The story of Silay started with an etymology that was being preserved by the historians. According to the old story there is a local legend where the name of Silay came from. It says that, during the time of rajahs and datus there is a princess who lived in the town of SIlay. She is Kansilay a very lovely and beautiful princess but very passionate to her villagers.
One day the village was attacked by the pirates that turns into a bloody battle because of such abused the princess led the villagers to fight the pirates. Kansilay bravely battled the oppressors just like a seasoned warrior with the used of “talibong” a native sword of villagers that usually used for farming. Although Kansilay successfully defended her villagers to the pirates but it only cost her life that really made the villagers into despair. They give the princess a very respectful burial, but they were surprised when a tree grew right over her grave, the first Kansilay tree a final gravce from the loving princess where the name of Silay came from.
During the Spanish colonization in 1565 the first settlements was called “Carubcub’ which mean ribcage in Hiligaynon, the official language of the city. In early days it was also called as “Calubcub” and “caraco” which mean snail or spiral in Spanish term. The said settlement was established near the mouth of the creek. Cristobal Nunez Paroja, one of the trusted soldier of Migul Lopez de Legazpi accepted the Carobcob as his encomienda in January 25, 1571. In 1760 Silay was recognized as a town bein g referred to in a letter from Gobernador Juan Jose de Mijares putting Silay as the leading town in the north.
Silay was considered as the center of parish in 1776 by the bishop of Cebu., by 1896 the town became the no. 1 producer of sugar because of the sugar mill that being established by a Frenchman and later became a permanent resident of Silay, Yves Leopold Gaston. With the outbreak of the revolution of 1896 came a division between the sugarcane planters of Silay and the clergy. Some planters and clergy supported the rebels while others were against the revolution.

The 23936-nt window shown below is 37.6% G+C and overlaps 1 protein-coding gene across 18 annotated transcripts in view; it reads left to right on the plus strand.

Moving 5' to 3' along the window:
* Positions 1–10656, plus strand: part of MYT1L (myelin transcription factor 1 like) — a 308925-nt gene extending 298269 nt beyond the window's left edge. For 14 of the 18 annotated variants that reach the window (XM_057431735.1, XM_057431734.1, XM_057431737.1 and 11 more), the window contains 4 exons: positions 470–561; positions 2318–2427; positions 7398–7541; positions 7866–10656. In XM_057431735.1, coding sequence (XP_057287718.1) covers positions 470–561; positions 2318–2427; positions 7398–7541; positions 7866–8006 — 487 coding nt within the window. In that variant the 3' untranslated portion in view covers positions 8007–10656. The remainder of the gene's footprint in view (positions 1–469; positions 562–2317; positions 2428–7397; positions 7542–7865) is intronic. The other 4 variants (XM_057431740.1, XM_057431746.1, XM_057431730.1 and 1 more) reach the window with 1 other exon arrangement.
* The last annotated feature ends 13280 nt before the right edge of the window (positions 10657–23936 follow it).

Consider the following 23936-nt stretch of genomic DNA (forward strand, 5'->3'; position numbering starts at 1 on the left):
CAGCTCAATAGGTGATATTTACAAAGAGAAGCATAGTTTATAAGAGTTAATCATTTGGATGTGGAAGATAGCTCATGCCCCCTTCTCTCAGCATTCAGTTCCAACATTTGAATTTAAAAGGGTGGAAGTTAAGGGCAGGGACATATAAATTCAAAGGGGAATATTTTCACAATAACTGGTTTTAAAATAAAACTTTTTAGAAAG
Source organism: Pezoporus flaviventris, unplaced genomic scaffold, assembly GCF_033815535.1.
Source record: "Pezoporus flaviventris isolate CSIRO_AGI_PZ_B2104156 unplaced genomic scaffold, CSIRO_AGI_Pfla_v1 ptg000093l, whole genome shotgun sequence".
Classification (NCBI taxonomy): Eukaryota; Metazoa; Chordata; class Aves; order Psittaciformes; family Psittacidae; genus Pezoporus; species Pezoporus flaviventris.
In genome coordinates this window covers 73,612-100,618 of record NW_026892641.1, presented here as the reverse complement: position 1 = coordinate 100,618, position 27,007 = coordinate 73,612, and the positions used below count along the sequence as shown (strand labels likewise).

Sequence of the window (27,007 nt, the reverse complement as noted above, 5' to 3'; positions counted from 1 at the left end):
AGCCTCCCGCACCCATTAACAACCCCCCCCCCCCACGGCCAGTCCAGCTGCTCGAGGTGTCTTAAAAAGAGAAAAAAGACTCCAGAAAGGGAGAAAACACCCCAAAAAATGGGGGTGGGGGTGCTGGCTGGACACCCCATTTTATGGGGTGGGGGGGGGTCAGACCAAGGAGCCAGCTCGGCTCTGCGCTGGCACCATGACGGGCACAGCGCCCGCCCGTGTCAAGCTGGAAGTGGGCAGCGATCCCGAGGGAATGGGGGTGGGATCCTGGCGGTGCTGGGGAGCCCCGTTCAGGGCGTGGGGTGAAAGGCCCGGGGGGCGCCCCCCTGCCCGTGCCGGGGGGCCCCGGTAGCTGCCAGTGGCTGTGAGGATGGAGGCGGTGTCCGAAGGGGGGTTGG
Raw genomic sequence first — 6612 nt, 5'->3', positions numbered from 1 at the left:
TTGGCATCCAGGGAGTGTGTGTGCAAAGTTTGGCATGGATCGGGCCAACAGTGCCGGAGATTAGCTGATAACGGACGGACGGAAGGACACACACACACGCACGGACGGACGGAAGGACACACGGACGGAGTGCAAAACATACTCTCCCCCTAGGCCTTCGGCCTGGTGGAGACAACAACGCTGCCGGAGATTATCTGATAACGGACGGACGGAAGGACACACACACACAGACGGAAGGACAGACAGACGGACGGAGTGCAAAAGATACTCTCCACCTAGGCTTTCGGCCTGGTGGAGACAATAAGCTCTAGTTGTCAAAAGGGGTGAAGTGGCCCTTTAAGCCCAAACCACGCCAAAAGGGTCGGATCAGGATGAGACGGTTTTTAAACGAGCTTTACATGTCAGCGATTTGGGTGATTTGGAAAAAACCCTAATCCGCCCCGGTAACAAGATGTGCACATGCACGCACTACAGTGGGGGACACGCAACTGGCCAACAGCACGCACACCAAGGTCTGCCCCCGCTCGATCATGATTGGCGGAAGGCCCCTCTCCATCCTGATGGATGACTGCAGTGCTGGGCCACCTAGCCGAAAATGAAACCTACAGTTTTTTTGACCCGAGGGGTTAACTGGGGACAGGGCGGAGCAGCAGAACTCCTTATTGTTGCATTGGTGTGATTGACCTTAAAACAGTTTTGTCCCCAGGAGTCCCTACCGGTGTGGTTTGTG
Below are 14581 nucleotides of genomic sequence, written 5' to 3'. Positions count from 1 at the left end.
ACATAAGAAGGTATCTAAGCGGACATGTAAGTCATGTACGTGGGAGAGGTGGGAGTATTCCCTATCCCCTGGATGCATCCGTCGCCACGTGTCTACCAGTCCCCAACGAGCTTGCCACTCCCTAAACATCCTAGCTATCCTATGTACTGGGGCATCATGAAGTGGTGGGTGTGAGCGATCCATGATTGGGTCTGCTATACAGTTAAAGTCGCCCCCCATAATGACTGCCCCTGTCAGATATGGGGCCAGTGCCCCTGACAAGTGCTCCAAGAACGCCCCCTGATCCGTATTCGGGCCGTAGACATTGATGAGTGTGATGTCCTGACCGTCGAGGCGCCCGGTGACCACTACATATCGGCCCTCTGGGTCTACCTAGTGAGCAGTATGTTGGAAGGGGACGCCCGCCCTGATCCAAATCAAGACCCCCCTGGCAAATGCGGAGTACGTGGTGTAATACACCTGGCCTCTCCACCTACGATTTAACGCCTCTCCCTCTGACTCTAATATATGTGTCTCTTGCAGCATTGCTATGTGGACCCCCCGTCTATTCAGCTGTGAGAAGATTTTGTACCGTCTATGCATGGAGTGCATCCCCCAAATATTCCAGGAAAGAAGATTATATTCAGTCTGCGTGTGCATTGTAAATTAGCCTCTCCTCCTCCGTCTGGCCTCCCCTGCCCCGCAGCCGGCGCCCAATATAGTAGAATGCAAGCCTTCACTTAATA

On November 5, 1898 at about 2:00 in the afternoon, residents of Silay gathered in the street corner now known as Cinco de Noviembre Street and from there they proceeded to the Spanish garrison near the Catholic church. The encounter was bloodless. The Spanish civil guard commander, Lt. Maximiano Correa, refused to surrender. After negotiations with the revolutionaries mediated by Juan Viaplana, a local Spaniard, the Spanish garrison did surrender. A Philippine flag was was raised for the first time at the Silay plaza later that afternoon. Leandro Locsin became temporary president after the signing of the terms of surrender. Timoteo Unson and the group of Silay residents then marched south to join forces with some residents of Talisay for an attack on Bacolod.After the Spanish colony Silay was still in the shadow of different foreign invaders, the Americans and later on the abusive Japanese regime, but with the brave heart of Silaynon they refused and fight their freedom and later find the liberty from the heart of foreign aggressor.
The city of Silay was known as “Paris of Negros” and the “intellectual hub of Negros because of the cultural heritage left by the history and the passionate of people for loving and preserving the arts and works that still in the city. As the Philippines celebrated the Independence Day Silay was also became a chartered city by the virtue of Republic Act 1621 on June 12, 1957.
On June 7, 2003, Silay City became the first local government unit in the Republic of the Philippines to hold a referendum through a People’s Initiative approving the 2003 annual executive budget. Today, Silay City is listed by the Department of Tourism as one of its 25 tourist destinations in the Philippines. It is considered the seat of arts, culture and ecotourism in Western Visayas.